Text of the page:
Our science programme is broad and inclusive, exploring biological mechanisms at all scales from molecules through cells to organisms.
Biological knowledge lies at the heart of biomedicine, driving major improvements in the prevention, diagnosis and treatment of human disease.
Over the years, discovery research has led to better understanding of many diseases, and we’ve learned that knowledge about one disease can inform others, sometimes in unanticipated ways. The scientific approaches needed for further advances in understanding have become more multidisciplinary, incorporating unexpected biological disciplines such as evolutionary biology and ecology, as well as aspects of the physical, engineering and information sciences.
Our science programme has the flexibility to support promising and emerging fields of enquiry.
Our group leaders have the freedom to devise and undertake their own research programmes, which are set within broad and overlapping scientific areas.
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Two overarching themes aim to understand how living things work, spanning the scale from genes to organisms:
The Foundations of Life
The cell is the simplest entity considered unambiguously to be alive. We seek to understand the ways in which the molecules within cells – and the assemblies and machines they generate – are produced, operated, regulated and disassembled, and how these processes specify cell structures, organisation and behaviours.
By understanding the basic cellular processes that form the foundations of life, we can help establish how their misregulation leads to disease.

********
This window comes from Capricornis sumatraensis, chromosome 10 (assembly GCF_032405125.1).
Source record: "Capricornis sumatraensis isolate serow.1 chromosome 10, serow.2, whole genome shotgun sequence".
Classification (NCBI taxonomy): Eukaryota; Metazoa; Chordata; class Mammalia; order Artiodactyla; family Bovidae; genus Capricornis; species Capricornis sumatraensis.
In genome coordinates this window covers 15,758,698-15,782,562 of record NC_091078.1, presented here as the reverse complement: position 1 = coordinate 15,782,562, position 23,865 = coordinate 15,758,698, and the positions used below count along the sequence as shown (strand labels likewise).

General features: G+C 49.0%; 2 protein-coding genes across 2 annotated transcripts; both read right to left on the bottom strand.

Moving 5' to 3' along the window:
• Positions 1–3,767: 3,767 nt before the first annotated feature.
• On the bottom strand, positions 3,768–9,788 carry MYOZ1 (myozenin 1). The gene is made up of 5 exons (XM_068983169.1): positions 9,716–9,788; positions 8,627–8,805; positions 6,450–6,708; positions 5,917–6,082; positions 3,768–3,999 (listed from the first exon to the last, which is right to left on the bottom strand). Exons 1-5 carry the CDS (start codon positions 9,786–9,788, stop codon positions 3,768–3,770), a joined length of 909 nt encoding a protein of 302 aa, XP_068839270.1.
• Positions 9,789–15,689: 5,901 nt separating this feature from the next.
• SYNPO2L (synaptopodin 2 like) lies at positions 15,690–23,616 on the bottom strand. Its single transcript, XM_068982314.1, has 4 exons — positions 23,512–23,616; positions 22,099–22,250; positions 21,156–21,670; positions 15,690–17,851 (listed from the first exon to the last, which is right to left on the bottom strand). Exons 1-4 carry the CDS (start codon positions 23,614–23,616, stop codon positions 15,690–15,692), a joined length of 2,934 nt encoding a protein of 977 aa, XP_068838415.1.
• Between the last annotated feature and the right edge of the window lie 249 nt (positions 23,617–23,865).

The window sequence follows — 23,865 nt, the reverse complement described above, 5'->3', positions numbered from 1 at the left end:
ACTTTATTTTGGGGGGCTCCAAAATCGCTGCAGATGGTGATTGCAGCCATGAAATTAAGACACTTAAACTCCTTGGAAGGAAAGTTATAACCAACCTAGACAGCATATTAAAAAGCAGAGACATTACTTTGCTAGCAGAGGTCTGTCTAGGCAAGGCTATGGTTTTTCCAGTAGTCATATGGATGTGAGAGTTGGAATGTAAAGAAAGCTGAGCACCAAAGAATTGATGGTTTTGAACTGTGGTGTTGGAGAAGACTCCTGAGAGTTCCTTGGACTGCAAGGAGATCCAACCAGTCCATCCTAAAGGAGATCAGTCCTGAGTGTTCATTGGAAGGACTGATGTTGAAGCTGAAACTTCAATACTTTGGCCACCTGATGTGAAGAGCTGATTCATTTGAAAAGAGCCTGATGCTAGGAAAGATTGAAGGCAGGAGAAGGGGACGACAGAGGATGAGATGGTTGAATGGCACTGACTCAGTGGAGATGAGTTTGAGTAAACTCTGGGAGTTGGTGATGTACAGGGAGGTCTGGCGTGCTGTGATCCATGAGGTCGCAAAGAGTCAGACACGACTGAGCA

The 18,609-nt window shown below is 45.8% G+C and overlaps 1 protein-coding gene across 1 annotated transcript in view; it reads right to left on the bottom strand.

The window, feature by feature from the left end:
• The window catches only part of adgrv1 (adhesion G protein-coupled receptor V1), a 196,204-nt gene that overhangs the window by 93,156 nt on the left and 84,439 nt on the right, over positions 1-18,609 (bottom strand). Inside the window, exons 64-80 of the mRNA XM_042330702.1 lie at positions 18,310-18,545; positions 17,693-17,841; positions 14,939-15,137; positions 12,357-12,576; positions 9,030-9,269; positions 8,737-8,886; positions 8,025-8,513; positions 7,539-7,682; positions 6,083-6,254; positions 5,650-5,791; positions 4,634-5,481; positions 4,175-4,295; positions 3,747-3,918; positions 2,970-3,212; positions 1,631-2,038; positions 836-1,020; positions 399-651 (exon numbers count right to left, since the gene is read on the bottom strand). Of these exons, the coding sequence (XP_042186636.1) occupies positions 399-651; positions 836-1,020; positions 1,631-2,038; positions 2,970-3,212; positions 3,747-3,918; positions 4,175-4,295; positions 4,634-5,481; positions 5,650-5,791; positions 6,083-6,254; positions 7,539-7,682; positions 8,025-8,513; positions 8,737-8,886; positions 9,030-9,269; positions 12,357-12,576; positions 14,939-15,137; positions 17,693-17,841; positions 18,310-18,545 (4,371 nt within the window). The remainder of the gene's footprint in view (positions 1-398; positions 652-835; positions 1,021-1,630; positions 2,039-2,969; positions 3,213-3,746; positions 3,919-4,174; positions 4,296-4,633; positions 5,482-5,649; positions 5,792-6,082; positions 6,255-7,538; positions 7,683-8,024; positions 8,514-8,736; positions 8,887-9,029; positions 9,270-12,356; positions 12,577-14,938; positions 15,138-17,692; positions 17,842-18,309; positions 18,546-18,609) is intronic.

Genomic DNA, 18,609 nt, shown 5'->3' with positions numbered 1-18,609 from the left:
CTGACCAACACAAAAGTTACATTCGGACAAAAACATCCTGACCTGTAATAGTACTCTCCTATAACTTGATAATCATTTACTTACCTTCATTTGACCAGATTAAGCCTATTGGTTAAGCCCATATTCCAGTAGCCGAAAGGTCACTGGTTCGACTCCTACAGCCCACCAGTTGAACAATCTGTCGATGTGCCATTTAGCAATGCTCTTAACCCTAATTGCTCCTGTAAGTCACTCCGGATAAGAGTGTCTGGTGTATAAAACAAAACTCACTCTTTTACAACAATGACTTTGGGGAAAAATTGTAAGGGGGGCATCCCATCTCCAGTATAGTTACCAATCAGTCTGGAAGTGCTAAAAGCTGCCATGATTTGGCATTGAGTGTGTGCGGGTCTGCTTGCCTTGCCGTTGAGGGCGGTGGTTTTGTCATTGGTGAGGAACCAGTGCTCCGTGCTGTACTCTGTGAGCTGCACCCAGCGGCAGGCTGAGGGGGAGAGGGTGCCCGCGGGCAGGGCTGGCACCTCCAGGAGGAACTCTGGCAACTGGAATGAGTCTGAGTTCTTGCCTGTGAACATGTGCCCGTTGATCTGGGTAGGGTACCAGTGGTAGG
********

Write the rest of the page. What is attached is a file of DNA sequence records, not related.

Understanding the organism
A living organism is an interacting society of cells. We study the cell behaviour behind organ development, reproduction and function, as well as diseases caused by environmental factors or genetic changes.
Five more thematic areas cover aspects of health and disease:
Cancers interact with and affect all our body’s processes, so cancer cuts across much of the research going on at the Crick and interfaces with many of our research themes.
Our combined strengths will enable a detailed understanding of the molecular and cellular interactions occurring during both tumour development and the body’s response to cancer, improving understanding of the transition to malignancy, drug resistance mechanisms and the potential for immunotherapy.
The Immune System and Infections
Viruses, bacteria and parasites infecting humans are some of the most important causes of death and disease worldwide.
Crick research will enhance understanding of the fundamental biology of these pathogens, revealing how they cause disease, evade the immune system and resist antimicrobial agents. This work will lead to the development of new diagnostics, vaccines and drugs.
Neural disorders have uniquely devastating effects, but many are poorly understood. We are at a technological turning point for neuroscience, close to having truly scalable, high-throughput technologies, which will make brain regions fully accessible and enable major advances in our understanding of how neural circuits generate behaviour.
In the coming years, clinical neuroscience will start to see a revolution in the treatment of psychiatric and neurological diseases.